Things You'll Need
Rubber curry comb
Rice root brush
Beef head clippers
Fitting and grooming are important parts of the show process for cows. A cow that is not well clipped and groomed has no more chance of winning a fair then one that is poorly trained or has poor body composition. Fitting is the process of brushing a cow's hair so that it stands up. Grooming cleans the animal so that their color and coat characteristics are readily visible. You should groom and fit your animals regularly during the show season and with special care immediately before fairs.
Wash the cow thoroughly. This will both clear waste and dirt from the animals coat and stimulate hair growth. Wet the cow's hair thoroughly by dumping water over it or spraying it with a water hose. Lather it with a horse hair or cattle shampoo. Pay special attention to the legs, belly and white areas of the coat. Scrub the cow with a rubber curry comb. You will need to scrub deeply so that skin flakes are pulled away, or the cow's coat may be flaky like it has dandruff when you are done. Rinse the soap, grime and loose hair from the animal completely.
Blow dry the cow completely. Dry the animal from the front to the back, and from the top to the bottom. Keep the blow dryer level and at a 45-degree angle so that all the hair is blown down flat and in the same direction. Make sure that you dry the head, legs and tail – not just the cow's main body.
Comb the cow’s hair. The hair should be combed upward at about a 30-degree angle. This will promote hair growth. Use a rice root brush to comb the cow down at least once a day during show season.
Scotch comb the cow during the actual show. The scotch comb is used to comb hair that is messed up while in the arena either by the judges' handling or when a person or another animal bumps into the cow in the ring.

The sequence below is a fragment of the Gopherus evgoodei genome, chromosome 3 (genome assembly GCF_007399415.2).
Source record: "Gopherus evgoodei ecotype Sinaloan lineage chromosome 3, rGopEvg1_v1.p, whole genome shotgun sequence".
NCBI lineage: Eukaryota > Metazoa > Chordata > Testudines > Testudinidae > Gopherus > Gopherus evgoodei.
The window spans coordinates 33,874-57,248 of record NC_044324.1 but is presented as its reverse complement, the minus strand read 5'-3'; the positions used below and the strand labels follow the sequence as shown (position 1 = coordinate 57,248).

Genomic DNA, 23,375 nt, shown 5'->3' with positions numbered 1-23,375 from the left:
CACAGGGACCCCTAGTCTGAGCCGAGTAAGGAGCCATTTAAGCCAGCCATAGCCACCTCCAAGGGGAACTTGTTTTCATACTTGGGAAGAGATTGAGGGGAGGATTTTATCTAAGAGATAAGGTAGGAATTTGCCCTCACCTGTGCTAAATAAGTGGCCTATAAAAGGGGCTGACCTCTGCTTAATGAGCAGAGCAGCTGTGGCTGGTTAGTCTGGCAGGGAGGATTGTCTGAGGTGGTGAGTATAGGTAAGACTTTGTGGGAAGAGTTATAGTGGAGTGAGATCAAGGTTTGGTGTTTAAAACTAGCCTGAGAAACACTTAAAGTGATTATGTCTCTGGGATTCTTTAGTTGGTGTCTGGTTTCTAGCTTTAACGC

Clip the animal so that you enhance its strongest physical features and minimize its weak points. Clip the animal seven to 10 days before the fair so the ends of the hair will soften some and look more natural on the day of the fair.
Clip the head from the poll forward with a small set of clippers, sometimes called beef head clippers. The poll is the large knot on top of the head. Then clip from the face of the cow down toward the brisket. When well-blended, this will make the neck look elongated.
Clip the cow’s body using a large set of clippers, like sheep sheers. Use both hands while trimming the body: use the hand you write with to control the clippers and place the other hand under the clippers to keep them steady.
Clip the cow so that its top line looks flat and its shoulders and hindquarters look square. The hips should look fully level. Trim the legs so they also look flat and square or rectangular.
Blend the cut so there are no visible lines between hair lengths.
Pull up the hair on the legs using the scotch comb. The hair should be pulled so that it goes up and forward along the leg. Use a spray adhesive to hold the combed hair in place. This is like a strong hairspray and should be applied carefully so that it does not glob or run. You want the final look of the hair to be as natural as possible.
Pull the hair on the hand quarters and tail head with a scotch comb and spray it with an adhesive in the same way that you did the legs.
Scotch comb the hair on the body upward and forward then spray the hair with an oil based conditioner to give it a sheen.
Pull the hair on the hind quarters and tail head with a scotch comb and spray it with an adhesive in the same way that you did the legs.
Scotch comb the hair on the body upward and forward; then spray the hair with an oil-based conditioner to give it a sheen.
Clip a young or nervous cow from back to front, rather than front to back. This will allow them to get used to the sound and feel of the clippers before you try to clip their head.
Only clip the animal when its coat is both clean and dry.
- “Beef Grooming, Fitting and Showmanship: A Guide for Beginning Beef Cattle Exhibitors”; Duane A. Lienmann; 2007
- “Beef Cattle Showmanship“; Celina R. Johnson and Brett Kaysen; 2008
- “4-H Market Steer Handbook”; F David Kirpatrick et al.; 2010
- “Beef Cattle Handbook”; United States Department of Agriculture Cooperative Extension; 2001
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Misty Barton has been working in the fields of composition and journalism for over 10 years. She has a Bachelor of Science in English education and a Master of Arts in English and composition. She has written for various online publications including a blog that specifically addresses the concerns of work-at-home mothers.